Tammy Eagle Bull
Erica Thompson/Images for a Lifetime Tammy Eagle Bull

Cultural appropriation is the use of another culture’s symbols, knowledge, or practices without understanding or respecting their meaning or context—regardless of intent. “Regardless of intent” is key because with my culture, Native American, many people believe that because they do not intend any disrespect and, in fact, are blatantly proclaiming respect in their appropriation, that makes it OK.

It doesn’t.

Wearing a headdress for a photoshoot or an advertisement when you are not a tribal chief or even a tribal member is cultural appropriation—period. Getting a tattoo with another culture’s language, patterning, or imagery is cultural appropriation—period. It doesn’t matter that it is done out of “deep respect.”

This applies to architecture as well.

In media and entertainment, Native Americans are portrayed as historical and stereotypical characters. Rarely are modern Natives shown as whom we are today: doctors, lawyers, accountants, teachers, and, yes, architects. The number of Native American architects is still small, but it’s growing. The American Indian Council of Architects and Engineers (AICAE) is attempting to establish a list of licensed architects who are enrolled members of a tribe. The number is thought to be fewer than 50. Of those who have Native American lineage but are not enrolled in a tribe, the number is probably around 300. This does not include those who have only discovered their native connection through DNA testing and now claim native heritage.

Native American architects are relatively new to the architectural world in the “official” sense. In 1967, Louis Weller became the first licensed Native American architect. A Cherokee and Caddo, Louis was most known for his work as the project manager for the Smithsonian National Museum of the American Indian in Washington, D.C. In 1994, the first Native American woman became licensed, and I’m proud to say it was me. I am a member of the Oglala Lakota Nation from Pine Ridge, S.D.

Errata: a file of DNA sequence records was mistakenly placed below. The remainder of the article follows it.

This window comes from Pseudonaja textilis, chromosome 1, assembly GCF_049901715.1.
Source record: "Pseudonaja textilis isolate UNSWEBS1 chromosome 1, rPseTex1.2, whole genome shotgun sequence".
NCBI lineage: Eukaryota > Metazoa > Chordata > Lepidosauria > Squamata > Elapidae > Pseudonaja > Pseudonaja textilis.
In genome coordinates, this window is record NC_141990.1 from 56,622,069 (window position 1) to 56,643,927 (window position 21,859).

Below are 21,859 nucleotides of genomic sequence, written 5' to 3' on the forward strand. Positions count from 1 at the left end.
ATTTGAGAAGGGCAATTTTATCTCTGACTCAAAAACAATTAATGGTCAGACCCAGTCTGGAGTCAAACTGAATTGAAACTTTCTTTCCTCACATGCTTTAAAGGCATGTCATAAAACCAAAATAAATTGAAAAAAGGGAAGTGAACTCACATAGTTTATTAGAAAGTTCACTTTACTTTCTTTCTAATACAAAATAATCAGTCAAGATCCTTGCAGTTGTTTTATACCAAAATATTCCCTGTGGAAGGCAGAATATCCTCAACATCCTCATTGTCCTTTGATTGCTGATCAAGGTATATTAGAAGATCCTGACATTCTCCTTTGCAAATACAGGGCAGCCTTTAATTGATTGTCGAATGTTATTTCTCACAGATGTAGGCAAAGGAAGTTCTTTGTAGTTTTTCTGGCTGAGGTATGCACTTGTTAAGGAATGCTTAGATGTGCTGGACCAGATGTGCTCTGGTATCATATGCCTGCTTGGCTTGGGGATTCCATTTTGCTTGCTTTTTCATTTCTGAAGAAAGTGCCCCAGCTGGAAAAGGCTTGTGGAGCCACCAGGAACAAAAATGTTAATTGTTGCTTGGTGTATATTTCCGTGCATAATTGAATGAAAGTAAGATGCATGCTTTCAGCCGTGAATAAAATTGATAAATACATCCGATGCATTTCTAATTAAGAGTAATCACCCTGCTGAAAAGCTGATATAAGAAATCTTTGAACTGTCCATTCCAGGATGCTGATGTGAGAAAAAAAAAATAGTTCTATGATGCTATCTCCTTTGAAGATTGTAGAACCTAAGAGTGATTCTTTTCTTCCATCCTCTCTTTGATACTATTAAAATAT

However, Native Americans were the first architects in the Americas. Since time immemorial, we have been designing and building structures—structures that were unique to the climate, culture, and lifestyle of the hundreds of individual tribal nations that existed prior to colonization.

Until recently, most architecture for tribal nations has been by non-native architects; as a result, the interpretation of the culture has often not been accurate. Across America, modern-day buildings take the form of eagles, tipis, turtles, and buffalo in superficial attempts to be culturally appropriate. Our interstates and highways are rife with rest stops featuring tipi motifs, and our tourist areas have countless examples of “native” architecture. Native-inspired wall and floor patterns are another way architects have tried to be contextual.

In fact, it also wasn’t until recently that tribal clients had much say on the buildings in their community. When architects do not consult tribal people in the design process or use a generic native pattern rather than using something meaningful to their client’s particular tribe, the project lacks authenticity. And that is not OK.

To put it simply: If a tribal community involved in the design process asks for an eagle-shaped building because the eagle holds significance to it, that is not cultural appropriation. If an architect designs an eagle-shaped building with simply the desire to evoke a Western or native image and without consulting the tribe, that is cultural appropriation.

With the uptick in Native American architects working with tribes and increase in architects involving tribal clients in the design process, cultural appropriation is thankfully becoming less common in architecture. Recognize that the culture of tribal people is thriving every day. When a culture can speak for itself, authenticity will result. This is true in all areas where cultural appropriation occurs.

Editor's note: We regularly publish opinion columns that we think would be of service to our readers. The views and conclusions from these authors are not necessarily those of ARCHITECT magazine nor of The American Institute of Architects.

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